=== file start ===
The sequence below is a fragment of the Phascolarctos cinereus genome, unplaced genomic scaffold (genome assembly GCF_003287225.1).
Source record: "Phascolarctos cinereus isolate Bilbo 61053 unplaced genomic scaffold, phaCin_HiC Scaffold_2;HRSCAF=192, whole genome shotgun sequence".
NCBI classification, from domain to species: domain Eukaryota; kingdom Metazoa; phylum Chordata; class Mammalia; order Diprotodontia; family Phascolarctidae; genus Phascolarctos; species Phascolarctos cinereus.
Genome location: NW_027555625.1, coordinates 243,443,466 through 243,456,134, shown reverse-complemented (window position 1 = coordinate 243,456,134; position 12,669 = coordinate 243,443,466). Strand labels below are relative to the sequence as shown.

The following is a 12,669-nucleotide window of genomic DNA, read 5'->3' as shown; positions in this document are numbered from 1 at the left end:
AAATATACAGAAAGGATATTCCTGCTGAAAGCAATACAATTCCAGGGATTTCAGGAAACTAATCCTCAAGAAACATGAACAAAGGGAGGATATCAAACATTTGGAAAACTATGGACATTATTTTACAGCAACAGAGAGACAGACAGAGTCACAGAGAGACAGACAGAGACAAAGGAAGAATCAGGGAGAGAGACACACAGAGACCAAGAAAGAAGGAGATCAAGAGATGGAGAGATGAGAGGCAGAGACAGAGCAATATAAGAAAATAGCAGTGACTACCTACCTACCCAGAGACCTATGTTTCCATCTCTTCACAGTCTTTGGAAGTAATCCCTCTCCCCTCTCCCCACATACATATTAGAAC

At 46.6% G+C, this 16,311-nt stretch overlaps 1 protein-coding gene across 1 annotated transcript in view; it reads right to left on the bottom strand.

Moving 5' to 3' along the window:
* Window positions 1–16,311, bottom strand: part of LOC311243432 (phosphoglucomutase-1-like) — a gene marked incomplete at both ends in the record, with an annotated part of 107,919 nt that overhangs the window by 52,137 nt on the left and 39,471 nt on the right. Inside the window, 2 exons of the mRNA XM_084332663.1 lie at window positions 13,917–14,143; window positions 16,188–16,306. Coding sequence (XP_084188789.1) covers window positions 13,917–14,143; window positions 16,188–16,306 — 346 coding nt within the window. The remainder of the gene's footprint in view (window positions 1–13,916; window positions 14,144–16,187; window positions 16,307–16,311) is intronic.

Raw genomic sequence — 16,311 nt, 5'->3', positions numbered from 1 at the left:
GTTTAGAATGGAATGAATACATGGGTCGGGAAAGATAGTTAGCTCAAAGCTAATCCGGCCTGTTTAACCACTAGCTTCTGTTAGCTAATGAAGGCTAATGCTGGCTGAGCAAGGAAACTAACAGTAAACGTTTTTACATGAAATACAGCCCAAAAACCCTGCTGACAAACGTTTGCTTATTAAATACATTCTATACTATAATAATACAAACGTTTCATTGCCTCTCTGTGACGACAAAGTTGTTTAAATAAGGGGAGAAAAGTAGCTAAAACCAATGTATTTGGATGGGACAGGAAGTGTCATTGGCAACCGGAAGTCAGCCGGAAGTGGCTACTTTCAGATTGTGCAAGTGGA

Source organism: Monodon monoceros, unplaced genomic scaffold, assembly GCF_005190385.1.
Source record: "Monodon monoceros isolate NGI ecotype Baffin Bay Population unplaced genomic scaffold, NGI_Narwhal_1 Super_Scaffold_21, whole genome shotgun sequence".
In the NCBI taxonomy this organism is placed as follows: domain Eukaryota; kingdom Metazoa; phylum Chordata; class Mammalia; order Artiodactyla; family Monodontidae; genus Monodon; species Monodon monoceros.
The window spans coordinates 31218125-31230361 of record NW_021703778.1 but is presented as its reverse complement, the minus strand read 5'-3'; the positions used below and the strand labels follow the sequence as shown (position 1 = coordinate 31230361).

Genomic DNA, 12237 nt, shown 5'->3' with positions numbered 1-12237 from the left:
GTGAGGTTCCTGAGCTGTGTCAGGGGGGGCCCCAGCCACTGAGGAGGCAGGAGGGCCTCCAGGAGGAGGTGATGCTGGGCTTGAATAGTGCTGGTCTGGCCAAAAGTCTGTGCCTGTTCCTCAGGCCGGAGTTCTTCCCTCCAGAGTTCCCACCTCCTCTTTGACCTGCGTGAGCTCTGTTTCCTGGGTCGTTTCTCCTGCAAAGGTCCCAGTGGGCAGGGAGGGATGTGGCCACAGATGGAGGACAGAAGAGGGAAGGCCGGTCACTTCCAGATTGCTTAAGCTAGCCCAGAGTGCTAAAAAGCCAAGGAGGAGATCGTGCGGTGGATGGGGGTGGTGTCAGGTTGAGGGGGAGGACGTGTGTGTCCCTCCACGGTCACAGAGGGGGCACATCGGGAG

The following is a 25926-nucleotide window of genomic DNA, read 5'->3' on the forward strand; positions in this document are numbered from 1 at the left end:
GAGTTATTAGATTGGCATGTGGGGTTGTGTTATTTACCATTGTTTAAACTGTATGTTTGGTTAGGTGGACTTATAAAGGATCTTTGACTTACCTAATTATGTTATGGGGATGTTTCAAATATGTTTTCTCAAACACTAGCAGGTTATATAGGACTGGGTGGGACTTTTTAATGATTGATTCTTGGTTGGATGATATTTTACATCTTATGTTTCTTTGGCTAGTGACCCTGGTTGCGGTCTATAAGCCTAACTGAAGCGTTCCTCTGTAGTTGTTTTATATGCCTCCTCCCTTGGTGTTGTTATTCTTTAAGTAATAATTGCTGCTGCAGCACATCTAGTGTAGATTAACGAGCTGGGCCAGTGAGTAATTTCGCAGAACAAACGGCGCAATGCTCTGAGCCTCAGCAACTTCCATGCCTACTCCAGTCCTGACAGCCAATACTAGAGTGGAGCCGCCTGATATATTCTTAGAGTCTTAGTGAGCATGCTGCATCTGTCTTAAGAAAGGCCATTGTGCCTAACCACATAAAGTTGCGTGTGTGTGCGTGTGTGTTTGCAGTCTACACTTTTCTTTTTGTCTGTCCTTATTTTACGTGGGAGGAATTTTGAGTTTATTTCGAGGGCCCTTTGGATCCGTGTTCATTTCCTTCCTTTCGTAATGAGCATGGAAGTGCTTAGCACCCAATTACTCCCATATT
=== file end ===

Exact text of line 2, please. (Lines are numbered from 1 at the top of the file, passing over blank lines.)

Source record: "Phascolarctos cinereus isolate Bilbo 61053 unplaced genomic scaffold, phaCin_HiC Scaffold_2;HRSCAF=192, whole genome shotgun sequence".